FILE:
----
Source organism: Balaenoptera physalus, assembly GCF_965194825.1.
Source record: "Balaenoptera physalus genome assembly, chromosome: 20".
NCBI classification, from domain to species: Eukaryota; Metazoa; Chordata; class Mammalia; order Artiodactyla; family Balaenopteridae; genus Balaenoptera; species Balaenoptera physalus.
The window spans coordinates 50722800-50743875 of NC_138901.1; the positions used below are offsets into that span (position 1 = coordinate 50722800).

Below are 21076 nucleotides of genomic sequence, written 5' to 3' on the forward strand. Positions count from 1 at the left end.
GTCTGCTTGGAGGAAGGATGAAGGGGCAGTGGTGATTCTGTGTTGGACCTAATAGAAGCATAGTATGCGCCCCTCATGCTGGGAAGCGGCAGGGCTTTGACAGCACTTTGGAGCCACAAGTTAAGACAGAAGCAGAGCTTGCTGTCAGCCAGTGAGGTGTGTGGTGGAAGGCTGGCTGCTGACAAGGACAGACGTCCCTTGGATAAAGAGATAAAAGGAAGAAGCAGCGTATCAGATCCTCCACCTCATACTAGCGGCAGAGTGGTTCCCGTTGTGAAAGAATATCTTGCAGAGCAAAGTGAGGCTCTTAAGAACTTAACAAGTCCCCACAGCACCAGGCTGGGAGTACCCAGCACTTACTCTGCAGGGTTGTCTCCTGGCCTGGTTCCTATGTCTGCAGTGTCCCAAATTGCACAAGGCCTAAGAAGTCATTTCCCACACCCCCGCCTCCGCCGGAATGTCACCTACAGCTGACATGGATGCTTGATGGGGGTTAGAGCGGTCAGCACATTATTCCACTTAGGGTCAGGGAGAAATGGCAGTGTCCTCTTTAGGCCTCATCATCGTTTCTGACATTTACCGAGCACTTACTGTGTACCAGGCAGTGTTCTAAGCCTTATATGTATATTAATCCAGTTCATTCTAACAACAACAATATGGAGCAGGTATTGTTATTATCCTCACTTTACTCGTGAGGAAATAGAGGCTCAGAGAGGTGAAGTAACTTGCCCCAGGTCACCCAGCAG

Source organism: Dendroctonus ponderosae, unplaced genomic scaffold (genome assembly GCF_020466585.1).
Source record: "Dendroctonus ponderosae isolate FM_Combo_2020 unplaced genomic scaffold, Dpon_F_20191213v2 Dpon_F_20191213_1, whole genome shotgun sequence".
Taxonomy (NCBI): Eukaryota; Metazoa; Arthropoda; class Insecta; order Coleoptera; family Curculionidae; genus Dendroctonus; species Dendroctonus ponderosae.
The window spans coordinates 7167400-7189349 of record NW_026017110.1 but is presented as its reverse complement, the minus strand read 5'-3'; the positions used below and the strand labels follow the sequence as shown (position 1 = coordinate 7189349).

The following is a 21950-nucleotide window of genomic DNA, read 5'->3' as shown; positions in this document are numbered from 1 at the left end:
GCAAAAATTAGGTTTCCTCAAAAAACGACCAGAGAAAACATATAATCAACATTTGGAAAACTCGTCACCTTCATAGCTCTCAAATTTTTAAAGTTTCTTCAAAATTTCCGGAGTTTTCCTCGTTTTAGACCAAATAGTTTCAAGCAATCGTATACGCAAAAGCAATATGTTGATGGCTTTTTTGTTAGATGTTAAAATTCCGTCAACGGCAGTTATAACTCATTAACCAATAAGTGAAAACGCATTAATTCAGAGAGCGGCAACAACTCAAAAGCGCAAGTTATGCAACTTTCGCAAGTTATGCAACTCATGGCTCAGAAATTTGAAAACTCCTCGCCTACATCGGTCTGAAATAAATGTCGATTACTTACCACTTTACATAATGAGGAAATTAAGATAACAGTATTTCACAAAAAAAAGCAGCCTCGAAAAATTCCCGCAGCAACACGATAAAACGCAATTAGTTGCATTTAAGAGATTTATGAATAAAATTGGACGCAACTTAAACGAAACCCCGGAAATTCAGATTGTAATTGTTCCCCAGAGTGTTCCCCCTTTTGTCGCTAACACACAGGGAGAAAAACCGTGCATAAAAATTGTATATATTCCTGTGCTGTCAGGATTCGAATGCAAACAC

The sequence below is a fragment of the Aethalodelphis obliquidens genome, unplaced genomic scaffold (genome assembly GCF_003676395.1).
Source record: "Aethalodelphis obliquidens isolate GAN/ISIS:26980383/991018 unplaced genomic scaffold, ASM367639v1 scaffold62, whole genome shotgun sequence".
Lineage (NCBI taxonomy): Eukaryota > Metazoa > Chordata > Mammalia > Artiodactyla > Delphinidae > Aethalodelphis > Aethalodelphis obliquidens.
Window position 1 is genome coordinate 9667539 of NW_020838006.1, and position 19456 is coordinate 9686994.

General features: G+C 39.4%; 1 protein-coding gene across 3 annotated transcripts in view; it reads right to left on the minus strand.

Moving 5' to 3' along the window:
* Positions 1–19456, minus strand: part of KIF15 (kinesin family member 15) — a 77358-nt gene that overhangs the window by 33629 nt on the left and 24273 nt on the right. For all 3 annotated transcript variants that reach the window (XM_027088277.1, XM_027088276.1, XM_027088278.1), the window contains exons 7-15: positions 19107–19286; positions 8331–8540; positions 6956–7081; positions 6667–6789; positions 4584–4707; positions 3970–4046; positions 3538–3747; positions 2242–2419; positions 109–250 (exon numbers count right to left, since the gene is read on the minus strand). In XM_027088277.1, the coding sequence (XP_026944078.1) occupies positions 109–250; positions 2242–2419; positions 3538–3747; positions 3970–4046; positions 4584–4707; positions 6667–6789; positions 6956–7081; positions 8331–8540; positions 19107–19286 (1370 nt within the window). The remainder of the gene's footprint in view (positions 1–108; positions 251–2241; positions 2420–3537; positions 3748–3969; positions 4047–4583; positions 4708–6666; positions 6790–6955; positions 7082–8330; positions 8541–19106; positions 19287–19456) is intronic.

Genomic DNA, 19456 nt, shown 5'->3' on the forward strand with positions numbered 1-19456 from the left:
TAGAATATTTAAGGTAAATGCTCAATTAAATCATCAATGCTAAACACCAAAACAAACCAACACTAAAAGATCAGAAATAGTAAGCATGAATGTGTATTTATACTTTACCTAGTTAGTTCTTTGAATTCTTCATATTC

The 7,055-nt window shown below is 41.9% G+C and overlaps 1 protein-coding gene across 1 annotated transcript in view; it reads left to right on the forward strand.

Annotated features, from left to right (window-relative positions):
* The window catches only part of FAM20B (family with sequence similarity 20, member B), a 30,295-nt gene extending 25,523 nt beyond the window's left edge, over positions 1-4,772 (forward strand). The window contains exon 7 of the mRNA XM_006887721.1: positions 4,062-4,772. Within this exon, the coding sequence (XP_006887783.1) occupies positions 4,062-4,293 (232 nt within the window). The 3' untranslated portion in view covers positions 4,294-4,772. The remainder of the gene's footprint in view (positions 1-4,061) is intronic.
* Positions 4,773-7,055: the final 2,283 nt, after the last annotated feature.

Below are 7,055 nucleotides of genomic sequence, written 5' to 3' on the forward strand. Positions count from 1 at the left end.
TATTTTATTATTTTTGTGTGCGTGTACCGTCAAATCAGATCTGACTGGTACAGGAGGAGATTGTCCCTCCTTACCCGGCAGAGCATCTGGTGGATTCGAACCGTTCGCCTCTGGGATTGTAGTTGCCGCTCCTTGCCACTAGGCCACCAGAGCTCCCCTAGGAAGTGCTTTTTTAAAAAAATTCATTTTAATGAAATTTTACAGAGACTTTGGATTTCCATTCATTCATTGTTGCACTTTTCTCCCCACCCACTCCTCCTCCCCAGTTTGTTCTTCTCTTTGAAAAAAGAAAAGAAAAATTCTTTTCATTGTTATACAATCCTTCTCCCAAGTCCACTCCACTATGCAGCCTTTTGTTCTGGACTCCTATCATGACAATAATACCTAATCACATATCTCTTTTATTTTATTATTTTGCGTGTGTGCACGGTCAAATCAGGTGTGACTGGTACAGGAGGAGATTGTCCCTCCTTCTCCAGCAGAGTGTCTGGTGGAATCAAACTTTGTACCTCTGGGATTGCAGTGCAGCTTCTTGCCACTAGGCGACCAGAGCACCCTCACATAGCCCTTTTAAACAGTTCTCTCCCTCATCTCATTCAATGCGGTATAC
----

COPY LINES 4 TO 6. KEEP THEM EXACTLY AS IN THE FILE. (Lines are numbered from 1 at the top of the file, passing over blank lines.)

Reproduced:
The window spans coordinates 50722800-50743875 of NC_138901.1; the positions used below are offsets into that span (position 1 = coordinate 50722800).

Below are 21076 nucleotides of genomic sequence, written 5' to 3' on the forward strand. Positions count from 1 at the left end.
GTCTGCTTGGAGGAAGGATGAAGGGGCAGTGGTGATTCTGTGTTGGACCTAATAGAAGCATAGTATGCGCCCCTCATGCTGGGAAGCGGCAGGGCTTTGACAGCACTTTGGAGCCACAAGTTAAGACAGAAGCAGAGCTTGCTGTCAGCCAGTGAGGTGTGTGGTGGAAGGCTGGCTGCTGACAAGGACAGACGTCCCTTGGATAAAGAGATAAAAGGAAGAAGCAGCGTATCAGATCCTCCACCTCATACTAGCGGCAGAGTGGTTCCCGTTGTGAAAGAATATCTTGCAGAGCAAAGTGAGGCTCTTAAGAACTTAACAAGTCCCCACAGCACCAGGCTGGGAGTACCCAGCACTTACTCTGCAGGGTTGTCTCCTGGCCTGGTTCCTATGTCTGCAGTGTCCCAAATTGCACAAGGCCTAAGAAGTCATTTCCCACACCCCCGCCTCCGCCGGAATGTCACCTACAGCTGACATGGATGCTTGATGGGGGTTAGAGCGGTCAGCACATTATTCCACTTAGGGTCAGGGAGAAATGGCAGTGTCCTCTTTAGGCCTCATCATCGTTTCTGACATTTACCGAGCACTTACTGTGTACCAGGCAGTGTTCTAAGCCTTATATGTATATTAATCCAGTTCATTCTAACAACAACAATATGGAGCAGGTATTGTTATTATCCTCACTTTACTCGTGAGGAAATAGAGGCTCAGAGAGGTGAAGTAACTTGCCCCAGGTCACCCAGCAG